Posts Tagged ‘Tripsacum dactyloides’

We are definitely in the summer doldrums, with day after day of oppressive heat and humidity. This week has been a bit different only because we have had some violent thunder storms. In terms of dragonflies, the common skimmer species are flying about in great numbers. In my area, that means that on a trip Tuesday to Occoquan Bay National Wildlife Refuge, I saw lots of Common Whitetails, Eastern Pondhawks, Needham’s Skimmers, Blue Dashers, and Great Blue Skimmers.

Although I have photographed these species many times, I still chase after them, trying to capture new behavior or interesting portraits, perches, or backgrounds. That is why I was able to capture this image of this smiling female Great Blue Skimmer dragonfly (Libellula vibrans) as she perched on some stalks of Eastern Gammagrass (Tripsacum dactyloides). I do not know vegetation very well, but I remember my friend Walter Sanford identifying this type of grass to me a few years ago and somehow the name has stuck with me.

In many ways, this photograph is indicative of my favorite approach to wildlife photography. Although I will sometimes look for rare species to photograph, I especially enjoy photographing common species and highlighting their uncommon beauty. Beauty is everywhere.

Great Blue Skimmer

© Michael Q. Powell. All rights reserved.


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Does you mood affect how you react to images? When I am reviewing images that I have captured, most of the time I use an analytical approach. I seek to identify the species of my subject and then look at the technical aspects of the photo, such as the sharpness of the focus. Finally I will see if I can improve the composition by cropping the image.

For some images, though, I respond initially with my heart and not my head. I don’t worry about “what” it is and simply enjoy the beauty of the shapes and colors that make up the image. That was the case with this shot of a male Needham’s Skimmer dragonfly (Libellula needhami) that I captured during a recent visit to Occoquan Bay National Wildlife Refuge.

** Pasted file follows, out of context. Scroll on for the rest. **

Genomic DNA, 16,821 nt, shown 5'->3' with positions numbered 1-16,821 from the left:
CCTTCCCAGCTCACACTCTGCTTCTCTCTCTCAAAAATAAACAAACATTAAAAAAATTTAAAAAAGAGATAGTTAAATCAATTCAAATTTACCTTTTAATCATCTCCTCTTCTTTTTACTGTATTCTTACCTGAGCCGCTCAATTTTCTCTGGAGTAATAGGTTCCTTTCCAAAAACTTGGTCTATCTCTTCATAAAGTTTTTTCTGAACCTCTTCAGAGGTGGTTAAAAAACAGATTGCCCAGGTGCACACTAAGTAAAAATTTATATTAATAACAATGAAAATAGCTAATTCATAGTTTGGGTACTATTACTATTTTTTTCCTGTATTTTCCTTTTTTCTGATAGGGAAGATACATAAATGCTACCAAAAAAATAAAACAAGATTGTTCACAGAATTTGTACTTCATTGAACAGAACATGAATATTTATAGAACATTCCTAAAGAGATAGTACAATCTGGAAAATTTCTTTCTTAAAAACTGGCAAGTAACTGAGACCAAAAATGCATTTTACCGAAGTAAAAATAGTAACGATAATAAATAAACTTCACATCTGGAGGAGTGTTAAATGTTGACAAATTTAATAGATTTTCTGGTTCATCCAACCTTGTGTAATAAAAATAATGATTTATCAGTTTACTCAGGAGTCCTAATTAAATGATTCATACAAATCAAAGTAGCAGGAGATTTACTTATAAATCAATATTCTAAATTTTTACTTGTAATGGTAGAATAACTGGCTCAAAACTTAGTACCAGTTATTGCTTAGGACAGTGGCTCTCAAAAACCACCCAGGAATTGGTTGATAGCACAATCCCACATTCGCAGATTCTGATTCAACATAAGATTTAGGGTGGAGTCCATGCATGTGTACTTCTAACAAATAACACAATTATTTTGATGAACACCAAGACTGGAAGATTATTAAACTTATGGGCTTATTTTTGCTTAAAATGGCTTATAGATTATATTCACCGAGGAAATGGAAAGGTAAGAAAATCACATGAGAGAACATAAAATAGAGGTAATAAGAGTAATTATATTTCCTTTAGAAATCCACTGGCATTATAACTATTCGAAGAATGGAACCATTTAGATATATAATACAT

I love the contrast between the orangish-red of the dragonfly’s body and the green background. The shape and texture of the vegetation, which I believe is Eastern Gamagrass (Tripsacum dactyloides), also really grabbed my eye (in part because I missed focus a little and the sharpest part of the image is the grass in front of the dragonfly). The composition is simple and straightforward and is pretty much the way I shot it.

We all like what we like. Most often we don’t even ask ourselves why we like something. I personally find it beneficial to try to articulate why I like something. Words fail me quite often when attempting to describe with words what is primarily an emotional reaction, but I think that the effort itself makes the process worthwhile.

Needham's Skimmer

© Michael Q. Powell. All rights reserved.

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Some of my readers know that I especially love dragonflies with patterned wings and one of my favorites is the Halloween Pennnant (Celithemis eponina). Despite its name, it is a summertime dragonfly and I was thrilled to spot a beautiful female Halloween Pennant yesterday at Occoquan Bay National Wildlife Refuge.

The “Halloween” part of its name comes from the orange-brown color of its wings. The “pennant” comes from this predisposition of members of this genus to perch on the very tip of vegetation, which causes them to wave back in forth in even the slightest breeze.

In the photo below, the Halloween Pennant is perched on a stalk of very distinctive Eastern gamagrass (Tripsacum dactyloides). I have frequently seen this kind of grass with red bits hanging from its stalks, but it was only yesterday that I learned what it was called from fellow dragonfly enthusiast Walter Sanford.

Halloween Pennant

© Michael Q. Powell. All rights reserved.




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